Asking why rappers always talk about their stuff is like asking why Milton is forever listing the attributes of heavenly armies. Because boasting is a formal condition of the epic form. And those taught that they deserve nothing rightly enjoy it when they succeed in terms the culture understands. more...

In my situation, every time I write a sentence, I'm thinking not only of the people I ended up in college with but my siblings, my family, my school friends, the people from my neighborhood. I've come to realize that this is an advantage, really: it keeps you on your toes. more...

You can't state difference and also state equality. We have to state sameness to understand equality. more...

The library was the place I went to find out what there was to know. It was absolutely essential. more...

The roots of rap are originally ghetto-ised or extremely working class. So when you're an artist who's making something which isn't how its mainstream appearance should be, there's always these strange questions of authenticity and what you have to do to be 'real' as a rapper. more...

Tell the truth through whichever veil comes to hand - but tell it. Resign yourself to the lifelong sadness that comes from never being satisfied. more...

I like books that expose me to people unlike me and books that do battle against caricature or simplification. That, to me, is the heroic in fiction. more...

I recognize myself to be an intensely naive person. Most novelists are, despite frequent pretensions to deep socio-political insight. more...

I'm never interested in writing a kind of neutral, universal novel that could be set anywhere. To me, the novel is a local thing. more...

It might be useful to distinguish between pleasure and joy. But maybe everybody does this very easily, all the time, and only I am confused. more...

Desperation, weakness, vulnerability - these things will always be exploited. You need to protect the weak, ring-fence them, with something far stronger than empathy. more...

I lost many literary battles the day I read 'Their Eyes Were Watching God.' I had to concede that occasionally aphorisms have their power. I had to give up the idea that Keats had a monopoly on the lyrical. more...

I'm very attracted to exile literature - particularly Nabokov - exactly because the idea of being away from home for any serious length of time is so inconceivable to me. more...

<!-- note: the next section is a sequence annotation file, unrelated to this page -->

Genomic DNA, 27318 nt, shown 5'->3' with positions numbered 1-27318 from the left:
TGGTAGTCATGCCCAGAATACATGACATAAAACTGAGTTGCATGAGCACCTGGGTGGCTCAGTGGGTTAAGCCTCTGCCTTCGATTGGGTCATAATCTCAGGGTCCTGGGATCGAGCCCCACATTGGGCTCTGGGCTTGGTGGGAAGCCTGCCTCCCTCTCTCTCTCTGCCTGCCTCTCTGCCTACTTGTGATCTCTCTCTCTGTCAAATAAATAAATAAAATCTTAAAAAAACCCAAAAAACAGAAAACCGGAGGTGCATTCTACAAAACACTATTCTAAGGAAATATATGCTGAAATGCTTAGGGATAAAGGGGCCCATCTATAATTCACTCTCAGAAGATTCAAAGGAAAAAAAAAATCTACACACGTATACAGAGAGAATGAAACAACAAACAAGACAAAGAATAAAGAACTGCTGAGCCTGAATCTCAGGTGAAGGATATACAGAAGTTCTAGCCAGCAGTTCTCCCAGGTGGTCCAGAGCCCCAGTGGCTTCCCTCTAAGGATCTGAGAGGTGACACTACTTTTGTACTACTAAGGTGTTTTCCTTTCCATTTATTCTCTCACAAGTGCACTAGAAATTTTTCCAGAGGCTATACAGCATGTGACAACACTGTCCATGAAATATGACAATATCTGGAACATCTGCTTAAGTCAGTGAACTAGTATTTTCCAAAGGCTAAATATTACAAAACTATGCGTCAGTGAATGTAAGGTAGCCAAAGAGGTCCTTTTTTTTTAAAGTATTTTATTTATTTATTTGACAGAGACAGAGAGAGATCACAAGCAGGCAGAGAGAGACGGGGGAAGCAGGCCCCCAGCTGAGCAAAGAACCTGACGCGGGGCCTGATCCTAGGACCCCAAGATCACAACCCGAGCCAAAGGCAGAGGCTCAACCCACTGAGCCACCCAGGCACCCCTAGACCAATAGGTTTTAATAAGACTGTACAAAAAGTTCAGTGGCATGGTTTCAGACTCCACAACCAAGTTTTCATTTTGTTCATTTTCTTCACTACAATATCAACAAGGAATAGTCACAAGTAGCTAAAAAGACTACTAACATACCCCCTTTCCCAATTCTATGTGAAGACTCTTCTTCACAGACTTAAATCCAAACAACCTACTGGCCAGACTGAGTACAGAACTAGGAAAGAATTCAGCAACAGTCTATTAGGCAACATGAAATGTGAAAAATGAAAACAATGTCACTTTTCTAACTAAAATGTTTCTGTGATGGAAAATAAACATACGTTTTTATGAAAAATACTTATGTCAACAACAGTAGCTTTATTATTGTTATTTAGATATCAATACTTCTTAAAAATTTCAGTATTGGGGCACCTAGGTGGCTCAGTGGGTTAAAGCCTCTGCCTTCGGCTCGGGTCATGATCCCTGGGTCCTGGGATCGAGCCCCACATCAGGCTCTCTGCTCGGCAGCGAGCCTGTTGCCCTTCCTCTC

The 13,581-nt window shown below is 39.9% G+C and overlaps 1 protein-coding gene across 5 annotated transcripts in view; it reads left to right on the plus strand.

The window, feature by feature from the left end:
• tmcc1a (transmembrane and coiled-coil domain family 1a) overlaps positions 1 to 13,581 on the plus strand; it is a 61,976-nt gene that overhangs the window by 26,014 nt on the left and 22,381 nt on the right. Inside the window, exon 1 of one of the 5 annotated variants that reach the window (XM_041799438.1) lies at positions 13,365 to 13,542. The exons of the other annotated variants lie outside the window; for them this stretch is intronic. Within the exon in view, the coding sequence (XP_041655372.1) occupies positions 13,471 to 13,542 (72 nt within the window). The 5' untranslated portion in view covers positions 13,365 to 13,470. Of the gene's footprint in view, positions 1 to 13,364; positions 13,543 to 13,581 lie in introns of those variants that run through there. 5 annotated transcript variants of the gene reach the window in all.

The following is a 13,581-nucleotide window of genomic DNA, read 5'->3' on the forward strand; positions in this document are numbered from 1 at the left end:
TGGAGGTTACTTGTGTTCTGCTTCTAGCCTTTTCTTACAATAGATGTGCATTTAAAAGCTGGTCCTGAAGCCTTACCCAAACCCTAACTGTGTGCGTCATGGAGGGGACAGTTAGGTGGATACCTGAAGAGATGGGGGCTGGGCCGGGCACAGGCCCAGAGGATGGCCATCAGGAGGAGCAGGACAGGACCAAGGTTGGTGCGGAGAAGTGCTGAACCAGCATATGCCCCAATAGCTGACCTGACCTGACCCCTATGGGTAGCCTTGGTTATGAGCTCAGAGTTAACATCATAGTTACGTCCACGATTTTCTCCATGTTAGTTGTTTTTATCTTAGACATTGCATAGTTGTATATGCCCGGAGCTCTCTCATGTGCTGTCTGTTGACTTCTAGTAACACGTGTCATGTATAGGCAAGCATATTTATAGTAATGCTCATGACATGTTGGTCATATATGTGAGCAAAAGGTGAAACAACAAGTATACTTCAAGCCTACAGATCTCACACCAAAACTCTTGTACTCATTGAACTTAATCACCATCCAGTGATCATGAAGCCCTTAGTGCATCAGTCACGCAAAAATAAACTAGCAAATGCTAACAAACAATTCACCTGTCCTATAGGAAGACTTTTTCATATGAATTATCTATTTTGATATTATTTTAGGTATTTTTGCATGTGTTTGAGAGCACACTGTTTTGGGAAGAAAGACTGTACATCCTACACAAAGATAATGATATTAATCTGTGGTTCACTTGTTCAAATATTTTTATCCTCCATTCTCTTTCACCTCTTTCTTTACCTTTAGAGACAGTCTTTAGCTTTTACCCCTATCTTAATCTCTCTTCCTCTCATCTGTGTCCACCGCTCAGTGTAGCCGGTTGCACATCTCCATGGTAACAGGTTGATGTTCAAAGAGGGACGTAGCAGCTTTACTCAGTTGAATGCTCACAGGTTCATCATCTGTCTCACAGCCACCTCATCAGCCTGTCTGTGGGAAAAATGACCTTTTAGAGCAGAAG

I tap danced for ten years before I began to understand people don't make musicals anymore. All I wanted to do was be at MGM working for Arthur Freed or Gene Kelly or Vincent Minelli. Historical and geographical constraints made this impossible. Slowly but surely the pen became mightier than the double pick-up time step with shuffle. more...

Cambridge was a joy. Tediously. People reading books in a posh place. It was my fantasy. I loved it. I miss it still. more...

Can't a rapper insist, like other artists, on a fictional reality, in which he is somehow still on the corner, despite occupying the penthouse suite? more...

People with children will know this: when the childcare is over, it's over on the dot. You immediately have to go into child mode; there's no down time. more...

There is a kind of desperate need for somebody to tell everyone what to do, which I find really peculiar in America. And then when you tell them, they're not interested, because it's also a country where everybody's opinion is their opinion, and they really don't give a damn what you think. So it's a very odd experience. more...

You become a different writer when you approach a short story. When things are not always having to represent other things, you find real human beings begin to cautiously appear on your pages. more...

My life is black and white and mixed. My mother's a Rastafarian, my dad was a short white guy - it's not an affectation. It's also the lives of millions of people throughout the world. more...

Novels are not about expressing yourself, they're about something beautiful, funny, clever and organic. Self-expression? Go and ring a bell in a yard if you want to express yourself. more...

The idea that motherhood is inherently somehow a threat to creativity is just absurd. more...

I never attended a creative writing class in my life. I have a horror of them; most writers groups moonlight as support groups for the kind of people who think that writing is therapeutic. Writing is the exact opposite of therapy. more...

If you're going to write a good book, you have to make mistakes and you have to not be so cautious all the time. more...

Women often have a great need to portray themselves as sympathetic and pleasing, but we're also dark people with dark thoughts. more...

Do' romanticise your "vocation". You can either write good sentences or you ca'. There is no "writer's lifestyle". All that matters is what you leave on the page. more...

Sometimes I think my whole professional life has been based on this hunch I had, early on, that many people feel just as muddled as I do, and might be happy to tag along with me on this search for clarity, for precision. I love that aspect of writing. Nothing makes me happier than to hear a reader say: that's just what I"ve always felt, but you said it clearly. more...